The Taste Bud: Tuna that doesn’t smell like cat food
As a kid, I saw tuna as nothing but a pungent, weird-looking meat that came in small round cans — or a cartoon creature named Charlie that looked and acted curiously like comedic entertainer Phil Silvers. Take your pick.
But then one day, years later, I noticed a tuna steak at a grocery store. It was deep red and looked delicious. But tuna steak? That can’t be good, can it? And how could tuna be referred to as something that is inherently cow-related?
Turns out I had a lot to learn. Canned tuna is an American staple that has been around for more than a century — people drown the stuff in mayonnaise and celery (and sometimes other things) to make tuna salad, and I always thought the added ingredients were just to cover up the gross, fishy flavor.
Then I discovered tuna steak. After that came maguro (tuna) sushi. And seared ahi. Yeah, they don’t taste anything like that stuff my mom used to feed me when I was a kid. And I’m here to tell you where you can get a really good tuna steak sandwich for cheap. But first, a bit more about our friend, the tuna.
Most of the tuna you’ll get in a can is yellowfin or skipjack, which are the more easy-to-find subspecies. The thing is, canned tuna may sit in a warehouse for a couple of months before it gets to the supermarket shelf. And once it is purchased, your mom may leave it in the cabinet for two more months before she runs out of peanut butter and opens that can of fish for your lunch.
Manufacturers know this, so canned tuna is precooked whole before it is processed. And then it is cleaned, separated and cooked again once inside the can. This process is necessary to kill bacteria, but it also sometimes causes the creation of a histamine that can give the canned tuna that “fishy” smell. (It can also cause you to get really, really sick, if the levels are high enough. Ay-yi-yi.)
And you no doubt already know all the mercury issues involved with tuna — especially albacore; mercury can cause all kinds of problems with the central nervous system, especially in unborn babies. (Really, Mom?)
On the other hand, tuna is a great source of low-calorie protein and even omega-3 fatty acids, which can do some really cool stuff for you, like help with growth, brain function and heart health. So there are far worse things you could eat. (Thanks, Mom!)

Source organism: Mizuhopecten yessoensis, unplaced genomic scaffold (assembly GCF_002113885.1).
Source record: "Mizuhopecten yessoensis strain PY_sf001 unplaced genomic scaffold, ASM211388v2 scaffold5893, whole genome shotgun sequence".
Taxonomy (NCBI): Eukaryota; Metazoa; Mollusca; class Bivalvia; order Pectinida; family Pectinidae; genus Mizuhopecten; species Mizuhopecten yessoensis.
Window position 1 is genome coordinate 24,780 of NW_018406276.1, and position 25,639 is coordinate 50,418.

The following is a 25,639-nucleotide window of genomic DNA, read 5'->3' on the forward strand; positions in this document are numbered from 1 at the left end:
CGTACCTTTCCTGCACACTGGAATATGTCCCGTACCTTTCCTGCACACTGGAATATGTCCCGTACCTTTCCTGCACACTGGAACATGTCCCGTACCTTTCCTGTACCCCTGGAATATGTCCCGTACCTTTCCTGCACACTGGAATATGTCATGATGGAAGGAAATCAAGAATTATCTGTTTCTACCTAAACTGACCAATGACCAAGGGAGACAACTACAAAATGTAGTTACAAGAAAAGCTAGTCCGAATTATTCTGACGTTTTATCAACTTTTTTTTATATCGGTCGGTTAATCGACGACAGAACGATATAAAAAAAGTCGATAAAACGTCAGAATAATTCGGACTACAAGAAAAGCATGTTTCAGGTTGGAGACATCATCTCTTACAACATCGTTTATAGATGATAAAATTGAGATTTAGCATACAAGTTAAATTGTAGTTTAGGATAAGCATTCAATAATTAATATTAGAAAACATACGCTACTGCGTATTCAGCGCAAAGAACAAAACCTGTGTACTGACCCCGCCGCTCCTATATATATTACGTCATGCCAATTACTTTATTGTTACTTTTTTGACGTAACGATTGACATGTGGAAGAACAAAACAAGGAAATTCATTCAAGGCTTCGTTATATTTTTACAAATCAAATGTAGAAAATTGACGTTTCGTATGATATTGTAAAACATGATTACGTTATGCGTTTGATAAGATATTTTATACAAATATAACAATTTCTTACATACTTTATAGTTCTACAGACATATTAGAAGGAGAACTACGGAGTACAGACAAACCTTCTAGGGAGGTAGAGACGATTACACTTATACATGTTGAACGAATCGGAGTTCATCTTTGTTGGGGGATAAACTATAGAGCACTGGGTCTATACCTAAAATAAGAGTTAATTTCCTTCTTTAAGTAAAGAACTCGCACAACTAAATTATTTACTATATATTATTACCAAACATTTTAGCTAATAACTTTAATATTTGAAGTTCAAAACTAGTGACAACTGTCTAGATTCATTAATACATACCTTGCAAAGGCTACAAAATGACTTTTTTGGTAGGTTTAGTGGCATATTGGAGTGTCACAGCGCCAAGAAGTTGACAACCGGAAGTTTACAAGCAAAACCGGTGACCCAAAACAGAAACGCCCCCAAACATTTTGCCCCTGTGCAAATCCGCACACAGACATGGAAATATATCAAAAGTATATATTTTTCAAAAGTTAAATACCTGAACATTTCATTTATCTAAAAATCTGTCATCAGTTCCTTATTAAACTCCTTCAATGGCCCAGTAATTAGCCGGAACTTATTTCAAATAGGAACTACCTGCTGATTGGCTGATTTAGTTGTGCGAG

And so, back to the fresh tuna. If you get sushi-grade tuna or tuna steak, you are likely eating bluefin or yellowfin (ahi). The good news is that instead of sitting around for months getting gross, fresh tuna sits on ice awaiting your appetite and has a shelf life of a week or less. That means you’re skipping the double-cooking process and won’t get a piece of fish that smells like cat food.
And that’s where Spring Street Bar & Grill in the Clifton neighborhood comes in; I’ve been going there for years, and I’ve never had anything but a great experience with the tuna steak sandwich there. It is about an inch thick and always moist and flavorful. It also is served with a Cajun mayo that is made on the spot, and makes the sandwich all the more delicious (apply generously, and feel free to ask for extra Cajun).
On the advice of a friend, I began adding a slice of pepperjack cheese to the sandwich. Yeah, that’s where this sandwich takes the big leap — for about $7, you get a good-sized sandwich with a side item that not only has some good health benefits (cheese and mayo notwithstanding), but also challenges the taste buds.
I asked a bartender at Spring Street last time I had one of those delicious sandwiches if the tuna is marinated in anything special that makes it so moist and tasty.
“Nope,” he said. “Our cooks just know how to cook tuna.”
Fair enough. Shame that Mom never put one of those in my lunchbox — that might have opened my eyes a lot sooner. Meanwhile, thanks to Spring Street Bar & Grill, it gets tougher and tougher to eat tuna from a can — for obvious reasons.